Last updated on September 26th, 2021
Featured image: Peggy Farren (centre) on a car tour in Cuba
How to save on travel without sacrificing your experience
By Amanda Burgess, Editor, JourneyWoman
As we look to the future, the cost of travel is top-of-mind for budget-conscious travellers. Compared to 2020 when the pandemic kept people close to home and travel prices plummeted, 2021 has seen travel costs across the board – from hotels to flights – dramatically increase with demand. This has been especially true for rental cars, where the industry has seen demand outpace supply. As the world starts moving again, savvy JourneyWomen will be looking for ways to offset rising costs.
Where women want to save money
In our recent budget travel survey, two travel categories rose to the top as the areas respondents look to save on most often: Airfare and accommodation. To that end, we asked women to divulge tips and tricks for how they save in these categories.
7 Money-Saving Tips from Budget-Savvy Women
Accommodation and Meals
1. Look for accommodation with breakfast included, kitchen amenities, or a mini-fridge
When travelling solo, a hotel, homestay or B&B that includes breakfast, or has some kitchen amenities can help keep food costs down. This is a smart tactic for picky eaters, travellers with special dietary needs, or those for whom dining out isn’t one of the richest parts of the travel experience.
- Breakfast included
- Accommodation with a kitchen
“If I am travelling solo, I eat my biggest meal at lunch or in the afternoon and either pick up take away or buy from a grocery store for dinner. I look for accommodation that has a breakfast included when possible.” – Julie Iuvancigh
“I find accommodation with cooking facilities so I can shop and cook. This can be both a splurge and strategy for saving money as I buy excellent ingredients and wine. For splurge meals out I look for excellent restaurants that serve lunch. I shop in drug stores and other shops that locals use for small gifts.” – Anne Mauch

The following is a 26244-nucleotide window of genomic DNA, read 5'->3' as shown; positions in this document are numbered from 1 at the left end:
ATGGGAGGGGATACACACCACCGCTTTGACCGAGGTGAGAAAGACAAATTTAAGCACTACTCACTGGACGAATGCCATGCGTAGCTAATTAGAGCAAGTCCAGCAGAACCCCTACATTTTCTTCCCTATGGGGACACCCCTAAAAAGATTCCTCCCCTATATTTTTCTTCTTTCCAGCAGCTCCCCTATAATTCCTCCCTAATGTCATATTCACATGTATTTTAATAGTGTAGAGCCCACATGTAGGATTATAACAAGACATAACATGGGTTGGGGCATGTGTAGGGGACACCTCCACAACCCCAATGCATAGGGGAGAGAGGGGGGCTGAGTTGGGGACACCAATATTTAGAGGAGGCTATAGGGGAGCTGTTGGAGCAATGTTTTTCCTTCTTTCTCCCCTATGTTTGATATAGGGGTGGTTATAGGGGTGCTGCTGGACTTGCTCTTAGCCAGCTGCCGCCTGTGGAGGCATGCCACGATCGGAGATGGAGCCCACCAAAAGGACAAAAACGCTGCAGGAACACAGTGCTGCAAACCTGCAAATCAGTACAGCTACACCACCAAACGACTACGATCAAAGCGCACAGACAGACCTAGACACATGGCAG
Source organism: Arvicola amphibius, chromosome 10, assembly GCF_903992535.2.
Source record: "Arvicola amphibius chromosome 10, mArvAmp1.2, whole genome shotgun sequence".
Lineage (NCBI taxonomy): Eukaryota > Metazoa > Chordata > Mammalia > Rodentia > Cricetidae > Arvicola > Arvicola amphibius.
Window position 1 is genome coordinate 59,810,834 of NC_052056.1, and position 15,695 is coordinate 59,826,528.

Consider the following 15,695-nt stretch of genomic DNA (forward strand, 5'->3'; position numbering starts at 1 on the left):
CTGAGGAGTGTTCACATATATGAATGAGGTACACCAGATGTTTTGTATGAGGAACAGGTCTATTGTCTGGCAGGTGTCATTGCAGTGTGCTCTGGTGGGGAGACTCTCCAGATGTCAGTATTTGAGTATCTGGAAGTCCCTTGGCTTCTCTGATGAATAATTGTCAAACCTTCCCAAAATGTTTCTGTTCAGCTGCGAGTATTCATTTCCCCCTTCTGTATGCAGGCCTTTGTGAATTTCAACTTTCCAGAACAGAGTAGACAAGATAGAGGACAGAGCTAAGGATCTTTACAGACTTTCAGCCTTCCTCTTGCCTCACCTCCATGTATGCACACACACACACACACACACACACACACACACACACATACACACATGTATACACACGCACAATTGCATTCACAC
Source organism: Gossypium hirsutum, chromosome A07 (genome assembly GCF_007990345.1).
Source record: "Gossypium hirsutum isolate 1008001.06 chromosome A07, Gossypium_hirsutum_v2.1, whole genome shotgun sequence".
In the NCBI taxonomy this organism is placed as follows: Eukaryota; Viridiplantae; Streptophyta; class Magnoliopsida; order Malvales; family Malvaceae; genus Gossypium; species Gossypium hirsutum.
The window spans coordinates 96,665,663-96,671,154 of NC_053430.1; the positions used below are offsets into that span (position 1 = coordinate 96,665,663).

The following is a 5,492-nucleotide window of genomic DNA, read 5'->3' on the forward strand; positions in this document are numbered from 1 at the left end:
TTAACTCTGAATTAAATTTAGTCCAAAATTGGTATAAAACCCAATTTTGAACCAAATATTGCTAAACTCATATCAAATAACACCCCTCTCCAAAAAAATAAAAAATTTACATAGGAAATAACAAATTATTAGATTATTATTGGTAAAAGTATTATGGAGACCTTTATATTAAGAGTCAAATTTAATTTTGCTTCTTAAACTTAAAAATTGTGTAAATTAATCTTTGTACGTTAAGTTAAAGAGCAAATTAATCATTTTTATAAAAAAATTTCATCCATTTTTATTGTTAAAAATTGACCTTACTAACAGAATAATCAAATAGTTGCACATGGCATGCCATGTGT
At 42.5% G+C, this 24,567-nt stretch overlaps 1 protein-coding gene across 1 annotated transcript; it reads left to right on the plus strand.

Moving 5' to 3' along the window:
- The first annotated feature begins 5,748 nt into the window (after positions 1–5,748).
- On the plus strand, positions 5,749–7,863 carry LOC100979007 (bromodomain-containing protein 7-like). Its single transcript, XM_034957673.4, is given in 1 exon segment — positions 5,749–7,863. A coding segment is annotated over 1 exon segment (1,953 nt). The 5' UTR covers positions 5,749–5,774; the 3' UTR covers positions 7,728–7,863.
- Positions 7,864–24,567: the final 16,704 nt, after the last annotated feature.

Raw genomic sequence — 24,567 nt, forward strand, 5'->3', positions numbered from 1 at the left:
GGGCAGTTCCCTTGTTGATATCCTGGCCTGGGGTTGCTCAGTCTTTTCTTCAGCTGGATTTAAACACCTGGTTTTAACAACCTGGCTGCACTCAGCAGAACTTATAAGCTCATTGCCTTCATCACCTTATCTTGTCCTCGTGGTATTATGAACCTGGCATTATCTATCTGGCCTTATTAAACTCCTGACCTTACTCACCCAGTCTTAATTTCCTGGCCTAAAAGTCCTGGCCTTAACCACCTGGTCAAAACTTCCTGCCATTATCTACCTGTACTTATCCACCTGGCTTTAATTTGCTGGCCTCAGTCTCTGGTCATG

2. Eat two meals a day, and make one of them take-out or make-yourself
Even when staying in a hotel or accommodation without provided meals or kitchen amenities, you can save on meals by reducing the number of times you eat out in a day, focusing on lower-cost take-out, or grabbing easy throw-it-together ingredients from a local grocery store. This last strategy has the dual effect of allowing you to peruse international food items that you may never have encountered before and is a great way to meet locals!
- Eat your biggest meal at lunch
- Stop at bakeries and grocery stores for dinner
“I eat my main meal at lunchtime in a restaurant with good food and service. I stop at a bakery and supermarket to pick up bread, cheese, fruit and yogurt for a light dinner in my room. I often buy a bottle of wine to make those room dinners feel special. Or I do a picnic in a lovely park.” – Arlene Polangin